The emergence of scale in preferential attachment networks. (a) By repeatedly simulating networks with different degrees of preferential attachment (

Correspondingly the size of

Our results offer a principled and general approach to such community detection by asking whether there is an informational gain from replacing a subgraph with a single node. Therefore, we can define

The presence and informativeness of macroscales should vary across real networks, depending on connectivity. Here, we investigate the disposition toward causal emergence of real networks across different domains. We draw from the same set of networks that are analyzed in Figure

Propensity for causal emergence in real networks. Growing snowball samples of the two network domains that previously showed the greatest divergence in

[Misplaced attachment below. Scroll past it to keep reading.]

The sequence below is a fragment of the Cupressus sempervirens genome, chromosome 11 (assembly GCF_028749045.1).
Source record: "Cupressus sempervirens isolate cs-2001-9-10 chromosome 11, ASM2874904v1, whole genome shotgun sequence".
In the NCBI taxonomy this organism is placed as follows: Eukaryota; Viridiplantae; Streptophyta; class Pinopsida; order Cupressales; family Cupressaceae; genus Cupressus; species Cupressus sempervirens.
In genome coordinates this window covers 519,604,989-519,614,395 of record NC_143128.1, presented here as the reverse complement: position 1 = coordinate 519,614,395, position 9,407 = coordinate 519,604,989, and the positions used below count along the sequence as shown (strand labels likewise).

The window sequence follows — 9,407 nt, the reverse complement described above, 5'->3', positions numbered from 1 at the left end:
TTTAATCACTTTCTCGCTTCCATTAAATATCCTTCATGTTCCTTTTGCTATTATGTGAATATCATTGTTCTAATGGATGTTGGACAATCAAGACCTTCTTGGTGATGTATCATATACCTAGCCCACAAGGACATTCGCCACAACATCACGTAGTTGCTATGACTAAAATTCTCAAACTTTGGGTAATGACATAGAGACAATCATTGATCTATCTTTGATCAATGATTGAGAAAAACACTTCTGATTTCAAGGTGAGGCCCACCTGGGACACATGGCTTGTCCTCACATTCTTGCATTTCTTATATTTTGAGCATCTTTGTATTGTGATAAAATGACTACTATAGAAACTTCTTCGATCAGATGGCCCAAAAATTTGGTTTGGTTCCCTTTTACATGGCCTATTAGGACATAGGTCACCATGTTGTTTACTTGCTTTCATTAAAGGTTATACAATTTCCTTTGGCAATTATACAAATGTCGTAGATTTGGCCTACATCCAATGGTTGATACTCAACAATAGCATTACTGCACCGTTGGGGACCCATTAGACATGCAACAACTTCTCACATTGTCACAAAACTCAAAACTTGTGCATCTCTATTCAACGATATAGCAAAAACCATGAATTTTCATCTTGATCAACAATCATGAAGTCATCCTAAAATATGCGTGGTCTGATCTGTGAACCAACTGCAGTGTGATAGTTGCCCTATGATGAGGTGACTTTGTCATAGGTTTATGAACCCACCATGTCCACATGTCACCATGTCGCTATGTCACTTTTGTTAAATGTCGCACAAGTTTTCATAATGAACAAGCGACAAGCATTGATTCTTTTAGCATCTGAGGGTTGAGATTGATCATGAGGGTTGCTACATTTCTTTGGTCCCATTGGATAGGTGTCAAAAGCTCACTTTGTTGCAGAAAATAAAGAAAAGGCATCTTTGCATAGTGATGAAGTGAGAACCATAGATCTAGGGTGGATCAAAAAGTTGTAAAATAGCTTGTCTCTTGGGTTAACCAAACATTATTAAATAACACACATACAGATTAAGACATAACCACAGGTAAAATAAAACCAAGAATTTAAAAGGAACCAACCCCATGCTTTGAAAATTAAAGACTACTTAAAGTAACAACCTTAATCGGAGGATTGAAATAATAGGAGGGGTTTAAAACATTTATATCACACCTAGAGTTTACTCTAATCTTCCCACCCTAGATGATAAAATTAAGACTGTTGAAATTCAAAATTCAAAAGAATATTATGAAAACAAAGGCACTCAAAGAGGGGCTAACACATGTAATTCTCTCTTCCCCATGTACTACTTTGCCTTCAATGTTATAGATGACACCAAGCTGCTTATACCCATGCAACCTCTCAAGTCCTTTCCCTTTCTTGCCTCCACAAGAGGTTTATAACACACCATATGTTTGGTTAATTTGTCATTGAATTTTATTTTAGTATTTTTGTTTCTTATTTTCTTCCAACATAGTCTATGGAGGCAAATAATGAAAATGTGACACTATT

That subsets of biological systems show a high disposition toward causal emergence is consistent, and even explanatory, of many long-standing hypotheses surrounding the existence of noise and degeneracy in biological systems [

We have shown that the information in the relationships between nodes in a network is a function of the uncertainty intrinsic to their connectivity as well as how that uncertainty is distributed. To capture this information, we adapted a measure, effective information

We also illustrated that what has been called “causal emergence” can occur in networks. This is the gain in

The study of higher-order structures in networks is an increasingly rich area of research [

While some [

Networks were chosen to represent the four categories of interest: social, informational, biological, and technological (see SM Figure

Previously we outlined methods for creating consistent macronodes of different types. Here, we explore their implementation, which requires deciding which macroscales are consistent. Inconsistency is measured as the Kullback-Leibler divergence between the expected distribution of random walkers on both the microscale